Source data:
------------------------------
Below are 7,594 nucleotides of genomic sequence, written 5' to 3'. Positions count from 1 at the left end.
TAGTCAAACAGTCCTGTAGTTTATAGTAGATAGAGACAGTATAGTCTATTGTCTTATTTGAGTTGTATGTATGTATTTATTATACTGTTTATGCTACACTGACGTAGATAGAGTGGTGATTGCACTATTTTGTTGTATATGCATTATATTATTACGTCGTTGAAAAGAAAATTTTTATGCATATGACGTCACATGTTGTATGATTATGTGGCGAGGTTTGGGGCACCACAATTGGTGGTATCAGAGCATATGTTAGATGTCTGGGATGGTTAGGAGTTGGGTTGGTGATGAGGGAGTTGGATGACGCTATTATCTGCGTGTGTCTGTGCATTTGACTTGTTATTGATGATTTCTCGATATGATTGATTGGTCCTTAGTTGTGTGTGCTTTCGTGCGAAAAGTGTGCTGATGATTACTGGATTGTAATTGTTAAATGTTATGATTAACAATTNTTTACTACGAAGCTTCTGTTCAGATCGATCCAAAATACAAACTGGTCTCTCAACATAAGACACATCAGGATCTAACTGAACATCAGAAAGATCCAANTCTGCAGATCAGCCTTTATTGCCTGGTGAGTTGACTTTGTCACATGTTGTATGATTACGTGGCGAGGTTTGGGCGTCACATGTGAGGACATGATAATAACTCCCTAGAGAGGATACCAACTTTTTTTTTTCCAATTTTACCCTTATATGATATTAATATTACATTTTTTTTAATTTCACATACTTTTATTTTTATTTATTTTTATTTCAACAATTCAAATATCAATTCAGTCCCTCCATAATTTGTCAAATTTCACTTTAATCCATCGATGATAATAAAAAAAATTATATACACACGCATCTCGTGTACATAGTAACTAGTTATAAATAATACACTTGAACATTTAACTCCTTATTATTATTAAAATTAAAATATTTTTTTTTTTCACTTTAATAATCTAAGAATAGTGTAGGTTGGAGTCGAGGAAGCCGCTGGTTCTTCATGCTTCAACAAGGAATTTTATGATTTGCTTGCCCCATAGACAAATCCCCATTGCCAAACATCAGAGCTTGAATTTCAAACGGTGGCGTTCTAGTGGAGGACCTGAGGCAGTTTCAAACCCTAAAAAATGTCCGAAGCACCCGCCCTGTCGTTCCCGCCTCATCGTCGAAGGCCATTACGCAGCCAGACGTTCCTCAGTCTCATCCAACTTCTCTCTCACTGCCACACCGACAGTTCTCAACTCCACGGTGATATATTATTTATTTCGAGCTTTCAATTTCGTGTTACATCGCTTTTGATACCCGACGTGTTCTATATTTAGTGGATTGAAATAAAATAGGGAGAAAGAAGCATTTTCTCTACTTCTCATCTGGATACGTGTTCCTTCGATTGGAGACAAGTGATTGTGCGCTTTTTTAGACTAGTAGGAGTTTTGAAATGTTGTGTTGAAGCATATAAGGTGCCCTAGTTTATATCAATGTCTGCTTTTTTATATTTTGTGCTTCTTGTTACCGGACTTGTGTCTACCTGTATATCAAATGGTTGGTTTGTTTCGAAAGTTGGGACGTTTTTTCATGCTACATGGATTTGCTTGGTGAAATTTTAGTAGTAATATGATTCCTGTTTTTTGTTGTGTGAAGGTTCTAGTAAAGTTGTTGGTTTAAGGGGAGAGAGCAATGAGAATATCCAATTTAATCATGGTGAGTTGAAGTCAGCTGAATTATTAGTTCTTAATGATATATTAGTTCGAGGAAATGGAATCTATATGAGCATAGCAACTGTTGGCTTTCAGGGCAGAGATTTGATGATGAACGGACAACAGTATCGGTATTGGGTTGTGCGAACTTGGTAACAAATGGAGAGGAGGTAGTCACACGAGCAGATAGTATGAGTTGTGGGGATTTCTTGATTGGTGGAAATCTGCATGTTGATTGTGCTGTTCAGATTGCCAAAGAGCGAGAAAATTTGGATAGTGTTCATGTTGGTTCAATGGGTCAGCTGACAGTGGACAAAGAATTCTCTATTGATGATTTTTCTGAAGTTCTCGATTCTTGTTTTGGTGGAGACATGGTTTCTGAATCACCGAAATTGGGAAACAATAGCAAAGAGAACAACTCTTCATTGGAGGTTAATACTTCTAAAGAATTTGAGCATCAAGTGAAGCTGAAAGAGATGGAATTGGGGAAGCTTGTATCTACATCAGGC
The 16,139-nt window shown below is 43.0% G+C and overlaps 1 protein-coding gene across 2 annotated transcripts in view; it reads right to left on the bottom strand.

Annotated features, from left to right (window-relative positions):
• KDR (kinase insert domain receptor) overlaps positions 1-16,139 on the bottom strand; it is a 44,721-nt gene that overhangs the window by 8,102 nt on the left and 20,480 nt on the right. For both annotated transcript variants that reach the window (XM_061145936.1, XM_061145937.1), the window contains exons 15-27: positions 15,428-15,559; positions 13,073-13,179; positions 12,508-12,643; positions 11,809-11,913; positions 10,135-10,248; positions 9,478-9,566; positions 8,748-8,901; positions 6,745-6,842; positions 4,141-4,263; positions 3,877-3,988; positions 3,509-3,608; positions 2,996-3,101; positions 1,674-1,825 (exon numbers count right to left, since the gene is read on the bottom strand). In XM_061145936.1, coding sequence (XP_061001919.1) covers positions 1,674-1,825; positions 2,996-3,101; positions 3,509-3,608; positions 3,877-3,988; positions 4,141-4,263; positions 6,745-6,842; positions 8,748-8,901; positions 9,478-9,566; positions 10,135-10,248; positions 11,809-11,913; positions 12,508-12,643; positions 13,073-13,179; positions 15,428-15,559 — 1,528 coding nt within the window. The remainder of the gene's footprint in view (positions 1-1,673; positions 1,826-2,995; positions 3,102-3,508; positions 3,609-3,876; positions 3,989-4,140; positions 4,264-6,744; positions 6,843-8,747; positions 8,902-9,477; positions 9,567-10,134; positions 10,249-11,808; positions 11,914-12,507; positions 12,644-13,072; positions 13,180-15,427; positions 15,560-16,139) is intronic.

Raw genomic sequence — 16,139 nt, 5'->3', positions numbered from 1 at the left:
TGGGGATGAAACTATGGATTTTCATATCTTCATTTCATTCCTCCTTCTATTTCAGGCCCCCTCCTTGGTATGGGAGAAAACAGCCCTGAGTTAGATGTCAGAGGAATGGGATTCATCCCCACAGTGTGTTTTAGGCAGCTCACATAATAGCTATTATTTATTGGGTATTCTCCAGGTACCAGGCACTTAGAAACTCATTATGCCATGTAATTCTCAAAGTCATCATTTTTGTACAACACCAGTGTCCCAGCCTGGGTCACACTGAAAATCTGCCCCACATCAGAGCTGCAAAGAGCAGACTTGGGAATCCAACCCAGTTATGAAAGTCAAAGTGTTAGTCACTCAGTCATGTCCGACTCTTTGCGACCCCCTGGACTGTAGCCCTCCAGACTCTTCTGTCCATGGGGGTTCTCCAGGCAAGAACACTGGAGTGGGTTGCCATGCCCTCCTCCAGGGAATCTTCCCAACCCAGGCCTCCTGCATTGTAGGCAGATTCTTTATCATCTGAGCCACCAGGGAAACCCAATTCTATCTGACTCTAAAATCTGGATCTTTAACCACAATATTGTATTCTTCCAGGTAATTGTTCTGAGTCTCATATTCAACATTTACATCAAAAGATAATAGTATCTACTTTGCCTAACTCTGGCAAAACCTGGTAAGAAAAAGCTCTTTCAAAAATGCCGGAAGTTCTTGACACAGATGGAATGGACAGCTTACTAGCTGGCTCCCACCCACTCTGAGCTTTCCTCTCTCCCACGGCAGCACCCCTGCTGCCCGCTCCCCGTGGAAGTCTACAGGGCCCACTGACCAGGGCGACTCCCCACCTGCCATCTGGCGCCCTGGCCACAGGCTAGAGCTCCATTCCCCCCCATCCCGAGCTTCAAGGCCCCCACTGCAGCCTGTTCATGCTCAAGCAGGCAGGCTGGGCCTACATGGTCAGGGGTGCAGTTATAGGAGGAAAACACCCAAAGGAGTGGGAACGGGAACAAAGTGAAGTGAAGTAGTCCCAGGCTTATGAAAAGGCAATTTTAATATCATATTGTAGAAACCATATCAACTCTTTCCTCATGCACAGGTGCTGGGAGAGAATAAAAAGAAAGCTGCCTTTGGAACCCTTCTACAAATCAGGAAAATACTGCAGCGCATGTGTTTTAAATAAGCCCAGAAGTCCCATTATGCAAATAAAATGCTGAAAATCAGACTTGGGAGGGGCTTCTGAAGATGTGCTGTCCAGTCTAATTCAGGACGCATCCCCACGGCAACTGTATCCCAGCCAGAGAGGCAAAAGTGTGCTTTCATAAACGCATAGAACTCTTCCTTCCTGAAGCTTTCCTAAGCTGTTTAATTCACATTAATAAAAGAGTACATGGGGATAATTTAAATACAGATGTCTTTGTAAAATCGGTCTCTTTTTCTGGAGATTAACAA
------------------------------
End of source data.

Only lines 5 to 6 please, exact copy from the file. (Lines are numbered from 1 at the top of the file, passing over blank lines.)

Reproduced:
• KDR (kinase insert domain receptor) overlaps positions 1-16,139 on the bottom strand; it is a 44,721-nt gene that overhangs the window by 8,102 nt on the left and 20,480 nt on the right. For both annotated transcript variants that reach the window (XM_061145936.1, XM_061145937.1), the window contains exons 15-27: positions 15,428-15,559; positions 13,073-13,179; positions 12,508-12,643; positions 11,809-11,913; positions 10,135-10,248; positions 9,478-9,566; positions 8,748-8,901; positions 6,745-6,842; positions 4,141-4,263; positions 3,877-3,988; positions 3,509-3,608; positions 2,996-3,101; positions 1,674-1,825 (exon numbers count right to left, since the gene is read on the bottom strand). In XM_061145936.1, coding sequence (XP_061001919.1) covers positions 1,674-1,825; positions 2,996-3,101; positions 3,509-3,608; positions 3,877-3,988; positions 4,141-4,263; positions 6,745-6,842; positions 8,748-8,901; positions 9,478-9,566; positions 10,135-10,248; positions 11,809-11,913; positions 12,508-12,643; positions 13,073-13,179; positions 15,428-15,559 — 1,528 coding nt within the window. The remainder of the gene's footprint in view (positions 1-1,673; positions 1,826-2,995; positions 3,102-3,508; positions 3,609-3,876; positions 3,989-4,140; positions 4,264-6,744; positions 6,843-8,747; positions 8,902-9,477; positions 9,567-10,134; positions 10,249-11,808; positions 11,914-12,507; positions 12,644-13,072; positions 13,180-15,427; positions 15,560-16,139) is intronic.

Raw genomic sequence — 16,139 nt, 5'->3', positions numbered from 1 at the left: